By Travis Berg
Two of South Dakota's congressional delegates are calling for the acting Internal Revenue Service commissioner to be removed or remove himself from his post after recent allegations that the IRS was targeting conservative groups.
Attorney General Eric Holder announced Tuesday that the Justice Department is investigating the allegations against the IRS, which is accused of targeting tea party groups for extra scrutiny when they applied for tax exempt status.
An investigation by the Treasury inspector general found ineffective management at the IRS allowed agents to improperly target tea party groups for more than 18 months. The inspector general's report was released Tuesday. It puts much of the blame on IRS supervisors in Washington who oversaw a group of specialists in Cincinnati who screened applications for tax exempt status.
Now, Republicans Rep. Kristi Noem and Sen. John Thune are calling for the IRS commissioner to be removed from office. Thune issued a news release earlier Thursday calling for IRS Commissioner Steven Miller to resign.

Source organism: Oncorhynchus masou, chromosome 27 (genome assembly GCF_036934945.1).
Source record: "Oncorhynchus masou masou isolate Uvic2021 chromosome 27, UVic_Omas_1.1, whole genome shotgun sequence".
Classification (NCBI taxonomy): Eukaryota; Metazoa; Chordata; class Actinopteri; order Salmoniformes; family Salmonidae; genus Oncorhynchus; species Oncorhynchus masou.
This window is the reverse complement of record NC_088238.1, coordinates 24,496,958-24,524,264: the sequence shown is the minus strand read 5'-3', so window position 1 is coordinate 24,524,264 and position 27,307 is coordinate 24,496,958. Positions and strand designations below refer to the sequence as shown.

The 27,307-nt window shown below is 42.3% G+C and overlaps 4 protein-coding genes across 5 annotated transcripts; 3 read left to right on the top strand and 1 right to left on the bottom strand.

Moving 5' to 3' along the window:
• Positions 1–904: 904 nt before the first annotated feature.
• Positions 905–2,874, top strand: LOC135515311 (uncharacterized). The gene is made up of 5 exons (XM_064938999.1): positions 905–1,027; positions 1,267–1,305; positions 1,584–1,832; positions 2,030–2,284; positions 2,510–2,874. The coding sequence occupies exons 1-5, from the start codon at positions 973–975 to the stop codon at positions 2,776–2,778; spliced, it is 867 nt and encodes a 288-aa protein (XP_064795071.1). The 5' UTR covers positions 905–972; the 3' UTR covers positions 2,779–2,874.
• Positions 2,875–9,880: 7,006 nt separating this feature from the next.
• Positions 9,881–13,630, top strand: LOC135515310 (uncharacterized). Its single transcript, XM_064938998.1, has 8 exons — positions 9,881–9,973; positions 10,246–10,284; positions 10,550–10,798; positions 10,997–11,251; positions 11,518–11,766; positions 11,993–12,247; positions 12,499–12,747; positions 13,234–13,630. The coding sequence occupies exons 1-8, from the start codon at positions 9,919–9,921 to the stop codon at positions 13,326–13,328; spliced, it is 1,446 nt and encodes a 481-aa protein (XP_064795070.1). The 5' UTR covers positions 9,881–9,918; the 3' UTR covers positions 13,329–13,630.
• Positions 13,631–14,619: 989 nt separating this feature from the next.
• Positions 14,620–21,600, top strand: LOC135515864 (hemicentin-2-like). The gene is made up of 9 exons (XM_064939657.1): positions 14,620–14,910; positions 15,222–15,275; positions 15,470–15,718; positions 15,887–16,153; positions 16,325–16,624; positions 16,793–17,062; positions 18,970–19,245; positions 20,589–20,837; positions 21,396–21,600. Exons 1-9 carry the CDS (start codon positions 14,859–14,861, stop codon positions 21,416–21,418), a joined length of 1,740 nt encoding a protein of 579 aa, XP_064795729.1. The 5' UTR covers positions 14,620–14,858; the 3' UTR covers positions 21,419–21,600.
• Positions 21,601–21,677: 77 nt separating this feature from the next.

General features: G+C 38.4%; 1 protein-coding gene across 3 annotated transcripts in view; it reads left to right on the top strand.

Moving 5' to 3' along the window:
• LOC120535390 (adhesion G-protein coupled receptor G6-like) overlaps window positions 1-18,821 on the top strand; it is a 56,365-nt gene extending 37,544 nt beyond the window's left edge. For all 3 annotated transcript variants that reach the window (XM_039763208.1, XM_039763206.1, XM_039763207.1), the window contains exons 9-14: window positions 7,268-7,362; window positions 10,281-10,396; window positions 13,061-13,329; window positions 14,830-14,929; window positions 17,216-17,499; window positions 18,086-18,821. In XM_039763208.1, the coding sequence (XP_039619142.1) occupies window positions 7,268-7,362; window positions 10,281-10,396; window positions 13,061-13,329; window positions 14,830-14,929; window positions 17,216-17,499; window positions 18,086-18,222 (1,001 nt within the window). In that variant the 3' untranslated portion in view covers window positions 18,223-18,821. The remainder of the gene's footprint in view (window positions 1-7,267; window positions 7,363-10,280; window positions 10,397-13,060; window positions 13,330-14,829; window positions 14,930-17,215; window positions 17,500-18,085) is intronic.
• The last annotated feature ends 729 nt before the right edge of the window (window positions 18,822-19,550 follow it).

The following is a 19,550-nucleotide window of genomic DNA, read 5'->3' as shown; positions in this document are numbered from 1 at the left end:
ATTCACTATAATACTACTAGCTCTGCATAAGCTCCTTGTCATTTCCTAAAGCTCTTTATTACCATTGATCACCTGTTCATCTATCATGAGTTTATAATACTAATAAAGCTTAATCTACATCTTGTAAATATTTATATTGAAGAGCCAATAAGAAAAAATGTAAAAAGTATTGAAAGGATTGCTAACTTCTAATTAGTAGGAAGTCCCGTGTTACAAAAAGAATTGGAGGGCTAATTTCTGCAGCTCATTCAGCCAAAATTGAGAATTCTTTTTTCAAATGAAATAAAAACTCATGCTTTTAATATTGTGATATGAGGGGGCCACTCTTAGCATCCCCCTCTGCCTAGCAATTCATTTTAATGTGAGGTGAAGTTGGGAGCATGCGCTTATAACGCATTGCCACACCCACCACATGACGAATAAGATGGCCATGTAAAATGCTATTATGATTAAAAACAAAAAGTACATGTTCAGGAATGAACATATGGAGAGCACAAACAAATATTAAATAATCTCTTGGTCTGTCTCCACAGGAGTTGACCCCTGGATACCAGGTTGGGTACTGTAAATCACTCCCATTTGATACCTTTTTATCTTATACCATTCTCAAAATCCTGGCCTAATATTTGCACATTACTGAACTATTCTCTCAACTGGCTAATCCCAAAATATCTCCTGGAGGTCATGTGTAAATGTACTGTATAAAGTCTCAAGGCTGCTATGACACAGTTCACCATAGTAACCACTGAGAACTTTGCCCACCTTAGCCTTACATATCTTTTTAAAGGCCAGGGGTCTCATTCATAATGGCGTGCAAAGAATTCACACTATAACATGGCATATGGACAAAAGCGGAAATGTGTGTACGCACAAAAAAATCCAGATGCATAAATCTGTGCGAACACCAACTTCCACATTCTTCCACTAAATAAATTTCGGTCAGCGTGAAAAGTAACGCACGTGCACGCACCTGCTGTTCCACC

"The report indicates that the abuse of power in targeting certain Americans went on for at least an 18-month period, and any IRS official who knew about this misconduct but remained silent should be fired immediately. For the administration that claimed to be the ‘most transparent in history,' the Obama administration's credibility gap continues to grow at an alarming rate. This sort of breach of public trust is at best the result of incompetence and at worst the result of potentially illegal and malicious conduct," Thune said in a news release.
Noem followed Thune's notion with a news release Wednesday afternoon, saying the power to tax is one of the strongest the government has and it shouldn't be used a political tool.
"The President should take responsibility for his administration and fire the IRS Commissioner. I have cosponsored legislation that will make it a crime to conduct the kind of politically-motivated discrimination we have recently seen from the IRS," Noem said in a news release.
The bill Noem is referring to is called the Taxpayer Nondiscrimination & Protection Act of 2013 would increase the maximum penalty to a $5,000 fine, five years in prison or both.
Sen. Tim Johnson is waiting for the Department of Justice's investigation:
"Politicization by the IRS is simply unacceptable. Americans expect and demand a neutral IRS. All of those involved need to be held accountable for their wrong doing. DOJ has rightly started a criminal probe, and the Senate is starting hearings so we can get to the bottom of this mess and punish those responsible."